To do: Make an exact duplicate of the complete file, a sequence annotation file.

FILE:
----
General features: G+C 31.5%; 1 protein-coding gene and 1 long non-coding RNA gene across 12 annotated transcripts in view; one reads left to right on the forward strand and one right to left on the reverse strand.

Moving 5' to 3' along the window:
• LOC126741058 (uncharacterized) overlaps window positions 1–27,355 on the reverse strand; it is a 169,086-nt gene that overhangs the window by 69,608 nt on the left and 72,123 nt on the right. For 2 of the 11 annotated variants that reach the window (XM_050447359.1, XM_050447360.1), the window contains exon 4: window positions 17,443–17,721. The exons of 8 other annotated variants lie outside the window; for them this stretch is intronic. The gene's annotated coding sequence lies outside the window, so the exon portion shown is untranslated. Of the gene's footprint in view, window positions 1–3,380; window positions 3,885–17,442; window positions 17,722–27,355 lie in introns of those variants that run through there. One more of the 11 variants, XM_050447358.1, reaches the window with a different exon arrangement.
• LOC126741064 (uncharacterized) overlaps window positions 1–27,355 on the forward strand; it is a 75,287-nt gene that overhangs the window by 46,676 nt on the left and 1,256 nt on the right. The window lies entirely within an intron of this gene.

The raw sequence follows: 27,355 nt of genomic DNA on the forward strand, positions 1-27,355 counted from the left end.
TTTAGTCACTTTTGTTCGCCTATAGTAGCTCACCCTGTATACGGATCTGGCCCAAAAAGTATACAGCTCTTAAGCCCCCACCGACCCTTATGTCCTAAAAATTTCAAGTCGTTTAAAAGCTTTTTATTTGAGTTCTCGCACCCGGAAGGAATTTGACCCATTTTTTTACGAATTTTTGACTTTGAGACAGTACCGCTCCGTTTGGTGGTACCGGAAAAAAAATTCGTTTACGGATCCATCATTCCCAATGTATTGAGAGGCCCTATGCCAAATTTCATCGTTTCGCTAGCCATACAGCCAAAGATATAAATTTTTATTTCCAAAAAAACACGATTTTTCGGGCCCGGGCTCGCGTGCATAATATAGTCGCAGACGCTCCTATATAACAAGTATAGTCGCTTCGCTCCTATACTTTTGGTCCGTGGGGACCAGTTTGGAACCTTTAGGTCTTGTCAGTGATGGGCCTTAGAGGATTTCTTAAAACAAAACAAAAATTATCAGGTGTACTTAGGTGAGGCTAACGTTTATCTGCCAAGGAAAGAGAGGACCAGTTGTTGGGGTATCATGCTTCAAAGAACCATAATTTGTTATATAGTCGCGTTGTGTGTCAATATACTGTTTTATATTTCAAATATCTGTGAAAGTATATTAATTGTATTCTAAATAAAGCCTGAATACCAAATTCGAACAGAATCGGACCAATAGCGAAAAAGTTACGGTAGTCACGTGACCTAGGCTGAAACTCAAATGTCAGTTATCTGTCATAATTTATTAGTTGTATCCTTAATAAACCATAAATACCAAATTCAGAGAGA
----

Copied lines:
General features: G+C 31.5%; 1 protein-coding gene and 1 long non-coding RNA gene across 12 annotated transcripts in view; one reads left to right on the forward strand and one right to left on the reverse strand.

Moving 5' to 3' along the window:
• LOC126741058 (uncharacterized) overlaps window positions 1–27,355 on the reverse strand; it is a 169,086-nt gene that overhangs the window by 69,608 nt on the left and 72,123 nt on the right. For 2 of the 11 annotated variants that reach the window (XM_050447359.1, XM_050447360.1), the window contains exon 4: window positions 17,443–17,721. The exons of 8 other annotated variants lie outside the window; for them this stretch is intronic. The gene's annotated coding sequence lies outside the window, so the exon portion shown is untranslated. Of the gene's footprint in view, window positions 1–3,380; window positions 3,885–17,442; window positions 17,722–27,355 lie in introns of those variants that run through there. One more of the 11 variants, XM_050447358.1, reaches the window with a different exon arrangement.
• LOC126741064 (uncharacterized) overlaps window positions 1–27,355 on the forward strand; it is a 75,287-nt gene that overhangs the window by 46,676 nt on the left and 1,256 nt on the right. The window lies entirely within an intron of this gene.

The raw sequence follows: 27,355 nt of genomic DNA on the forward strand, positions 1-27,355 counted from the left end.
TTTAGTCACTTTTGTTCGCCTATAGTAGCTCACCCTGTATACGGATCTGGCCCAAAAAGTATACAGCTCTTAAGCCCCCACCGACCCTTATGTCCTAAAAATTTCAAGTCGTTTAAAAGCTTTTTATTTGAGTTCTCGCACCCGGAAGGAATTTGACCCATTTTTTTACGAATTTTTGACTTTGAGACAGTACCGCTCCGTTTGGTGGTACCGGAAAAAAAATTCGTTTACGGATCCATCATTCCCAATGTATTGAGAGGCCCTATGCCAAATTTCATCGTTTCGCTAGCCATACAGCCAAAGATATAAATTTTTATTTCCAAAAAAACACGATTTTTCGGGCCCGGGCTCGCGTGCATAATATAGTCGCAGACGCTCCTATATAACAAGTATAGTCGCTTCGCTCCTATACTTTTGGTCCGTGGGGACCAGTTTGGAACCTTTAGGTCTTGTCAGTGATGGGCCTTAGAGGATTTCTTAAAACAAAACAAAAATTATCAGGTGTACTTAGGTGAGGCTAACGTTTATCTGCCAAGGAAAGAGAGGACCAGTTGTTGGGGTATCATGCTTCAAAGAACCATAATTTGTTATATAGTCGCGTTGTGTGTCAATATACTGTTTTATATTTCAAATATCTGTGAAAGTATATTAATTGTATTCTAAATAAAGCCTGAATACCAAATTCGAACAGAATCGGACCAATAGCGAAAAAGTTACGGTAGTCACGTGACCTAGGCTGAAACTCAAATGTCAGTTATCTGTCATAATTTATTAGTTGTATCCTTAATAAACCATAAATACCAAATTCAGAGAGA